cognitive behavioral therapy

Chronic Pain

Hello again.

This blog post is all about chronic pain and different treatment options that are safe.

Chronic pain is classified as any pain that lasts for longer than 6 weeks. A lot of people fall into this category as people live with pain a lot longer than 6 weeks. It has become a very larger problem because the current conventional model for treating pain has led to an even bigger problem of prescription medications being abused and becoming addicted.

The new guidelines for pain treatment consists of complementary treatments such as massage, acupuncture, chiropractic, physical therapy and some feedback techniques to help your brain readjust to the pain to better interpret the pain.

I find the natural alternatives to medications fascinating as well. Things such as turmeric, bromelain and even magnesium for managing pain. In my experience bromelain and turmeric have provided very useful to myself for aches and pains that I experience from time to time.

Back to the recommendations for chronic pain sufferers. Pain is a stimulus that our brains detect that gets our attention. It doesn’t necessarily mean that a tissue is being damaged. I find it interesting that when we focus on the pain more then it seems to intensify. Similar to fears. If one is scared of say a snake and to even think of a snake image would produce the same type of fear even though there is no snake, in reality near them.

So how is this connection tied into pain? Great question and it is still being investigated. A somewhat new term is what is called central sensitization that occurs in the spinal cord and brain. It is almost as if the brain and spinal cord store memory of pain and any little thing can trigger that memory to feel pain. It is in a state of high reactivity to a stimulus in the persons environment.

This could be an explanation to things such as fibromyalgia where the person’s nervous system is in such a high state that they hurt throughout the body and it moves and migrates to different spots.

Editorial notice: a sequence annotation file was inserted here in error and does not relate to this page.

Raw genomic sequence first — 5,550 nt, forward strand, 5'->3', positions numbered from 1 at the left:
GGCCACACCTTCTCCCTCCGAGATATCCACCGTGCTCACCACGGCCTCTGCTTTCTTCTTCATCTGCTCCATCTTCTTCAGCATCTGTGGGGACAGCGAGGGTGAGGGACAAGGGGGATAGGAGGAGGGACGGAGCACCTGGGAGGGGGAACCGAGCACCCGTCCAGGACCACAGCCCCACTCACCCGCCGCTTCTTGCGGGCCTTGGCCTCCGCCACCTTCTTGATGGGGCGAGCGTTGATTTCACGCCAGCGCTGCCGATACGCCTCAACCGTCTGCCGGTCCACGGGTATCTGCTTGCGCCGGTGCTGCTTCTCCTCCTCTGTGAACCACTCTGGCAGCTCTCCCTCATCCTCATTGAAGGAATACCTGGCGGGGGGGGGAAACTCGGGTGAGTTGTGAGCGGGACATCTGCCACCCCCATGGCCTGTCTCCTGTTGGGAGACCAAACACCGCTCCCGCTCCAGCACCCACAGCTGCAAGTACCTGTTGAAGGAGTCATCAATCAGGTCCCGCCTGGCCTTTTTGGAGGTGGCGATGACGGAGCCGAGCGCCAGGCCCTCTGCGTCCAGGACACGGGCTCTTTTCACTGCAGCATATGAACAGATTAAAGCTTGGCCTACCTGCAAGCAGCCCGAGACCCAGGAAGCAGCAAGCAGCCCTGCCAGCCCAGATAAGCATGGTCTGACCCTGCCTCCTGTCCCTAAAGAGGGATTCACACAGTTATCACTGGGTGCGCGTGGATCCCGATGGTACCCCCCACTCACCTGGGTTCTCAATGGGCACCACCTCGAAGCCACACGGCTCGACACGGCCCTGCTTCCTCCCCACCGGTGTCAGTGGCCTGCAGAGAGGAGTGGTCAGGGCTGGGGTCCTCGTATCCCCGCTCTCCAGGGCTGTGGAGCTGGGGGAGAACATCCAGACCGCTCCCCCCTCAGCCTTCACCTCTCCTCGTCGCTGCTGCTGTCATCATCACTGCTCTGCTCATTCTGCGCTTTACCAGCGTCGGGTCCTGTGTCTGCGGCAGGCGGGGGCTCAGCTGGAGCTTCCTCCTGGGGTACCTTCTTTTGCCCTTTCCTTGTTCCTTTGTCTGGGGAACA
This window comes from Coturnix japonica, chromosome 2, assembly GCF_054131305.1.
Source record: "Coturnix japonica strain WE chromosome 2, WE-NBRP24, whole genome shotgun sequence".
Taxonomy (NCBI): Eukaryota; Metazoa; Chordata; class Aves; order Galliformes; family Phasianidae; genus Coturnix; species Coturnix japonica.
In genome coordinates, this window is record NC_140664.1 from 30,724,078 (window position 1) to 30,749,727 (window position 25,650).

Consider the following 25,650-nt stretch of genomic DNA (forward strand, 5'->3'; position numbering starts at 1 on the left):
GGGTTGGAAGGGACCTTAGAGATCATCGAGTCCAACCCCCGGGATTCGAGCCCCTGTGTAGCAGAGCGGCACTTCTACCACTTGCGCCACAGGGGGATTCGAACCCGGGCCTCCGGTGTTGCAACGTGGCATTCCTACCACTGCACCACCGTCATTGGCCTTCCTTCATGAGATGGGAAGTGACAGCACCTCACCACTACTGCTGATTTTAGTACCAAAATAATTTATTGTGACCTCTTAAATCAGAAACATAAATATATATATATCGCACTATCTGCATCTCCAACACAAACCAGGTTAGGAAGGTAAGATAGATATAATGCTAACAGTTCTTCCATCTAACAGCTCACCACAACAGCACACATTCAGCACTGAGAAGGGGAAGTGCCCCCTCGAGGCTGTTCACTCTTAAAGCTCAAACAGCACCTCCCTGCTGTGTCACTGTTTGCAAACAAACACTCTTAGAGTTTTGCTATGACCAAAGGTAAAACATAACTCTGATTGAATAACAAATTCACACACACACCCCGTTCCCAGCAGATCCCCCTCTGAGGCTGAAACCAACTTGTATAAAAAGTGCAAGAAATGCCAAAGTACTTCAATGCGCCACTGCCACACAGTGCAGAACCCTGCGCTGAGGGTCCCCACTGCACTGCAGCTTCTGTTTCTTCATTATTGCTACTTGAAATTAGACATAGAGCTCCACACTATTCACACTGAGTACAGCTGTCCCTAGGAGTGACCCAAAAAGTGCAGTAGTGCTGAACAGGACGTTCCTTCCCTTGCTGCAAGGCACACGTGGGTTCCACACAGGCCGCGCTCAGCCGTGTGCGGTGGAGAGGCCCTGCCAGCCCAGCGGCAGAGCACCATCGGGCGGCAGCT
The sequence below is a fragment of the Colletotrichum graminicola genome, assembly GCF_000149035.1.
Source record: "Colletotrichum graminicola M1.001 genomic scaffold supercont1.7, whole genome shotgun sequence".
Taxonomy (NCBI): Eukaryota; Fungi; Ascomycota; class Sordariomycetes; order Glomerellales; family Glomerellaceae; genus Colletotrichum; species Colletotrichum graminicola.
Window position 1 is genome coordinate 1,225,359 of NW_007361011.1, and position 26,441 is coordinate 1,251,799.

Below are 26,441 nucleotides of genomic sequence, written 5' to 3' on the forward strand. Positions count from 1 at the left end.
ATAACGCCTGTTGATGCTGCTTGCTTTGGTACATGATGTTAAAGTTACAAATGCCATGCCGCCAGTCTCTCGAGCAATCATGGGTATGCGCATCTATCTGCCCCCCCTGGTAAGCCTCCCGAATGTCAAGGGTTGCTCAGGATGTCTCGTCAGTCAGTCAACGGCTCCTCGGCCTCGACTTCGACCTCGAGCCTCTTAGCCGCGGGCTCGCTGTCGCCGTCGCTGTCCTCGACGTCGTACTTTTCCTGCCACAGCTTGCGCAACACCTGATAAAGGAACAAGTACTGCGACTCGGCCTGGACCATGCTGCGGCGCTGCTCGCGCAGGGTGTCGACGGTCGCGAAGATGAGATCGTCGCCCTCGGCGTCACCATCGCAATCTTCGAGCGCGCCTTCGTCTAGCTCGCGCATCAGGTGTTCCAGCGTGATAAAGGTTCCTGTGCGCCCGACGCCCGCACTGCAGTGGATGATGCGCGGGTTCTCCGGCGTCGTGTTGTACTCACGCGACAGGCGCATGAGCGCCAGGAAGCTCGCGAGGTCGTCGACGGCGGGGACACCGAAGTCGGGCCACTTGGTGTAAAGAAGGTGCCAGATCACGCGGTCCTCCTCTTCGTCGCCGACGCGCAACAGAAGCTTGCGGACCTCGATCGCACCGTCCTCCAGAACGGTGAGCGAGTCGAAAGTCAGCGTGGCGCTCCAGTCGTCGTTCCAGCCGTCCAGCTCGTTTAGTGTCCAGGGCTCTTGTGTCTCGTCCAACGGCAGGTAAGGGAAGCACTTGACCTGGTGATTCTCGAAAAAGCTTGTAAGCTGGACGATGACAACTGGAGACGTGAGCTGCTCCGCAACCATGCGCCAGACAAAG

I think a promising treatment is through coaching and cognitive behavioral therapy. It helps to reset the thoughts in your head to better form a clear interpretation of the pain. This therapy would help along with other treatment options such as acupuncture and electrical stimulation to help heal nerves.

One of the treatments that we do in office is micro current as well as other forms of electrical stimulation. This low current helps the cells respond and better heal. It is backed by science and is used to heal tendon, ligaments, muscle and skin injuries. This could be a potential in helping the body “turn down” the hyper reactivity of the nervous system along with coaching to find the thoughts behind the pain.

This is not a one-size-fits-all approach to chronic pain and it shouldn’t be. Every person is different with different backgrounds that need to be brought to the light in order to truly heal from chronic pain.

Chronic pain at the heart is a faulty reaction to a stimulus and that encompasses more than just mechanical pain such as an injury. It needs an integrative approach to better handle the person’s pain.

Moving forward in this type of approach I think more and more people can get well.

In good health,

Dr. Kauffman